Viewing blog posts written by Gino DiCaro


Push-back on baseless public nuisance lawsuits is working across the country

Posted by Gino DiCaro, VP, Communications on Nov. 14, 2018

Since officially beginning one year ago, the Manufacturers’ Accountability Project (MAP), for which CMTA is an ardent supporter, has tallied a series of wins in its campaign to push back on the baseless public nuisance lawsuits being filed against manufacturers all across the country. From exposing the legal flaws in these lawsuits at events across the country to seeing these suits dismissed from courts in California to New York, the MAP had an exciting and successful first year standing up for manufacturers in America.

Even with these promising developments, there is plenty of work to be done. Just one successful lawsuit could open the floodgates to costly litigation at the expense of manufacturers. With cities appealing the rulings against them, manufacturers will continue to face costly court battles, spending resources that could otherwise go to creating jobs or investing in new technologies.





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CA super tort lawsuits setting dangerous national precedent

Posted by Gino DiCaro, VP, Communications on Aug. 13, 2018

More than 1.3 million Californians work in manufacturing and more than twelve million men and women nationally. We simply can't undermine the fairness of our nation’s legal system, our manufacturing base, and our economy with the emerging and baseless "super tort" lawsuits that have come to the fore in California. To that end, the National Association of Manufacturers' Lindsey de La Torre of their Manufacturing Accountability Project wrote an elucidative piece this week for California Political Review on the impact of these lawsuits and the need for the U.S. Supreme Court to consider and hear these cases - primarily the ongoing lead paint case - to shut the door on this dangerous precedent.


Baseless Lawsuits May Begin and End with California  --   By Lindsey de la Torre - Executive Director of NAM's Manufacturers Accountability Project.

August 10, 2018

Californians may not know it, but their courts are creating an unprecedented “super tort” that could be used against anyone that makes and sells a lawful product. Today, it is paint and tomorrow it could be you or your company.

In February, California’s Supreme Court surprised many experts by declining to review a high-profile case against paint and pigment makers that has been in the state’s court system since the early 2000s. In unprecedented rulings, the lower courts are making three companies pay more than a billion dollars to remove lead paint from all private homes built before 1951 across 10 California counties. The only option left for the companies is to take the case to the U.S. Supreme Court.

To some, this may not sound like a case of national importance, but it is. Lawsuits that seek to pursue businesses for money, regardless of wrongdoing, have been tried for four decades. In the past, state courts have stopped this including in Rhode Island, New Jersey and Illinois. This case is the first time a state high court has allowed this type of deep pocket jurisprudence to stand ... READ MORE ON CA POLITICAL REVIEW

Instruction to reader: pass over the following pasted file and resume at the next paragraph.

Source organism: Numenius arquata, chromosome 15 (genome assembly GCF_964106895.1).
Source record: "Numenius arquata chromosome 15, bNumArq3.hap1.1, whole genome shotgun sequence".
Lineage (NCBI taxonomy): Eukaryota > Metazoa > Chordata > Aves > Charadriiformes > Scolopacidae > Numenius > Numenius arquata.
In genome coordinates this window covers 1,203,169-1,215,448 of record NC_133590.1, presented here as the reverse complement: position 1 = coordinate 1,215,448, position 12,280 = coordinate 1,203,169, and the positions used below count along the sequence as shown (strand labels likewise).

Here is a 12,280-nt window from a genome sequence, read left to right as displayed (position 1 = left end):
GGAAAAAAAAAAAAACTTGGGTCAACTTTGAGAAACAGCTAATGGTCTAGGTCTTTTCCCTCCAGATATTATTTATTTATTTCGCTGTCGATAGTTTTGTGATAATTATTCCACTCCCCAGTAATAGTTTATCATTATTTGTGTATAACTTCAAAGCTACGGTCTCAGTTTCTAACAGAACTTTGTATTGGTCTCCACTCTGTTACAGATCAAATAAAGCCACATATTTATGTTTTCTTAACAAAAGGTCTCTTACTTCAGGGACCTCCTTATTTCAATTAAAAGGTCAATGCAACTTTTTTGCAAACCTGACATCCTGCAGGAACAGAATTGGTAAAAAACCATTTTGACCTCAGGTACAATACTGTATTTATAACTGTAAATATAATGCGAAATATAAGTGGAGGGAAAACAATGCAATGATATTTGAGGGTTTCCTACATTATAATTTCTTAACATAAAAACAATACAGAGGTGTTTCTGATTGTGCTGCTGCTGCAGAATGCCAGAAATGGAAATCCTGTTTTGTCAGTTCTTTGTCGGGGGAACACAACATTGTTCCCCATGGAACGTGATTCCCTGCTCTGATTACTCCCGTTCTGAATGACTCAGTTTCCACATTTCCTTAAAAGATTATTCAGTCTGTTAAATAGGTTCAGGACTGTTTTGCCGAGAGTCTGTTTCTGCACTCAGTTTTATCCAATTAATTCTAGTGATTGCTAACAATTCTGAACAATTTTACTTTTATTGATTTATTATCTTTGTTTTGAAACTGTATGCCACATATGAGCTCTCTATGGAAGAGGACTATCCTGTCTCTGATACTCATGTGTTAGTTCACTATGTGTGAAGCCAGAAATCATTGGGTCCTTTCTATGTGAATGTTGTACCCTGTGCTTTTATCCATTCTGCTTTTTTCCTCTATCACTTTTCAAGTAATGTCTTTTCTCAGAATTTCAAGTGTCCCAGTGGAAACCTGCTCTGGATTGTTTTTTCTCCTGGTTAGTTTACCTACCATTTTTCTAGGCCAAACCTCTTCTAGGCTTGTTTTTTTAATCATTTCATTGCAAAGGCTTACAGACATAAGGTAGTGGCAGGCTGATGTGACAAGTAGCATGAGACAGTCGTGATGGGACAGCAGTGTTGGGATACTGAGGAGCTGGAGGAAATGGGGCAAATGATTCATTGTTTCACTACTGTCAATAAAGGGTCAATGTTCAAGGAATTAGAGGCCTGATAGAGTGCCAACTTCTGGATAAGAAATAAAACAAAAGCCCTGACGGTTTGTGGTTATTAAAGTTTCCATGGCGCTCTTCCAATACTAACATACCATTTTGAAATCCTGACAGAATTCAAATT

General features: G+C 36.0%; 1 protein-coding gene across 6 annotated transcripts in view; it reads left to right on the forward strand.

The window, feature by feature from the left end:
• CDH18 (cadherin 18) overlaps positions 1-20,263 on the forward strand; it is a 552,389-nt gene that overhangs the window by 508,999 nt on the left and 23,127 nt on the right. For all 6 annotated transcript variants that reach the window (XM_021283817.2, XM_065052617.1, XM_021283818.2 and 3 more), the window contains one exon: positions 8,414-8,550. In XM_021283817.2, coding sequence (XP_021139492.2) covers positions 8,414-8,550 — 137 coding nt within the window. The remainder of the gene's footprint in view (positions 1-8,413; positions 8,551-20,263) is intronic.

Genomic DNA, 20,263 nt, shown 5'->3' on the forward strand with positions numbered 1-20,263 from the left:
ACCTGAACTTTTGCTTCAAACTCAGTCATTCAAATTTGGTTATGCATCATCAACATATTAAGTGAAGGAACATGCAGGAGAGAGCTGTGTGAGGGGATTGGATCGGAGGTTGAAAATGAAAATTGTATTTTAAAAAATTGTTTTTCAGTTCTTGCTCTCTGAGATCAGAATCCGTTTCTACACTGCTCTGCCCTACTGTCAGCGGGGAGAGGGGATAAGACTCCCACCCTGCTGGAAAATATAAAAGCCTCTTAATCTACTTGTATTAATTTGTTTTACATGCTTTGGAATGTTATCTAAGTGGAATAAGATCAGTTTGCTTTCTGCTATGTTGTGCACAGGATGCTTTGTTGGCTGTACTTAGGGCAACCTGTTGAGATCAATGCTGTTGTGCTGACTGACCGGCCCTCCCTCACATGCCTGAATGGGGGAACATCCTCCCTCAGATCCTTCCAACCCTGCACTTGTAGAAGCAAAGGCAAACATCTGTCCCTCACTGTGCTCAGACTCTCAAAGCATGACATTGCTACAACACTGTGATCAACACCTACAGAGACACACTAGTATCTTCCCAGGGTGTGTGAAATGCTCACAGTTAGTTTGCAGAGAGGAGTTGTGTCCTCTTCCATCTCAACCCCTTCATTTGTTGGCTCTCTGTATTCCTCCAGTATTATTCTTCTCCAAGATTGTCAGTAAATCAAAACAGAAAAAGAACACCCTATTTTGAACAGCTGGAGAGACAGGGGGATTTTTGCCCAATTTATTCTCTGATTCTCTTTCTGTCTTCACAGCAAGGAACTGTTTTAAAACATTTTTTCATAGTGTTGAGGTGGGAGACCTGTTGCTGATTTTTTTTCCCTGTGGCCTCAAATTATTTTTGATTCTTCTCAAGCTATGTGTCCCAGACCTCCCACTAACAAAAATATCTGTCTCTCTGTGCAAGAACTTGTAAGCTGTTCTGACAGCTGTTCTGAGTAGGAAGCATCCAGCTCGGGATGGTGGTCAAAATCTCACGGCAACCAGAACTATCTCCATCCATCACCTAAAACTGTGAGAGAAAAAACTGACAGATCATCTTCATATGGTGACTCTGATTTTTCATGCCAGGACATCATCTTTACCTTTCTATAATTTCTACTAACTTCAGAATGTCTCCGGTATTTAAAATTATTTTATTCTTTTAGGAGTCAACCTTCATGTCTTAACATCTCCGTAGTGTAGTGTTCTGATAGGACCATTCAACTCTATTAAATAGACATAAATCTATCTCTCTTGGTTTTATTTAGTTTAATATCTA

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CMTA President opines on lawsuits shaking down CA manufacturers in the name of climate change

Posted by Gino DiCaro, VP, Communications on March 22, 2018

In an op-ed published by The Sacramento Bee, California Manufacturers & Technology Association President Dorothy Rothrock highlighted California manufacturers’ leading role in tackling the global problem of climate change and how new lawsuits will not help:

California manufacturers are big players in the state’s efforts to address climate change. The largest companies are regulated through a program that will greatly reduce emissions and grow the economy at the same time. The result will be a win-win for jobs and the environment.

Yet the climate liability litigation filed by eight California municipalities against manufacturers are actually discouraging those efforts.  These lawsuits stack a large financial burden on manufacturers, businesses and consumers in California, while enriching trial lawyers:

A big payday for the trial attorneys, not a solution to global climate change, is the main motivation for these suits. The attorneys and municipalities don’t care that their lawsuits hurt California’s ambitious climate change policies. . . . 

The unjustified lawsuits will add costs to energy manufacturers by forcing them to defend or settle the cases. Those costs will be passed on to consumers, other manufacturers and businesses that depend on fuel for transportation and production. Piling these new costs on top of the reasonable costs related to cap and trade could push production out of state along with their emissions. 

Rothrock also highlights the blatant discrepancies between the lawsuits filed by the municipalities and their bond offerings when it comes to climate change risks:

San Mateo County claims that it is “particularly vulnerable” to sea-level rise and that there is a 93 percent it will experience a “devastating” flood before 2050. Marin County is even more certain, calculating a 99 percent risk of a devastating flood before 2050. But contrast that with bond offerings in 2014 and 2016 where investors were told that the county “is unable to predict whether sea-level rise or other impacts of climate change or flooding from a major storm will occur."

The Manufacturers Accountability Project is leading the national charge on these lawsuits and they are focused on exposing the questionable motives of the trial attorneys, city governments and activists that are involved in targeting manufacturers in the United States. 





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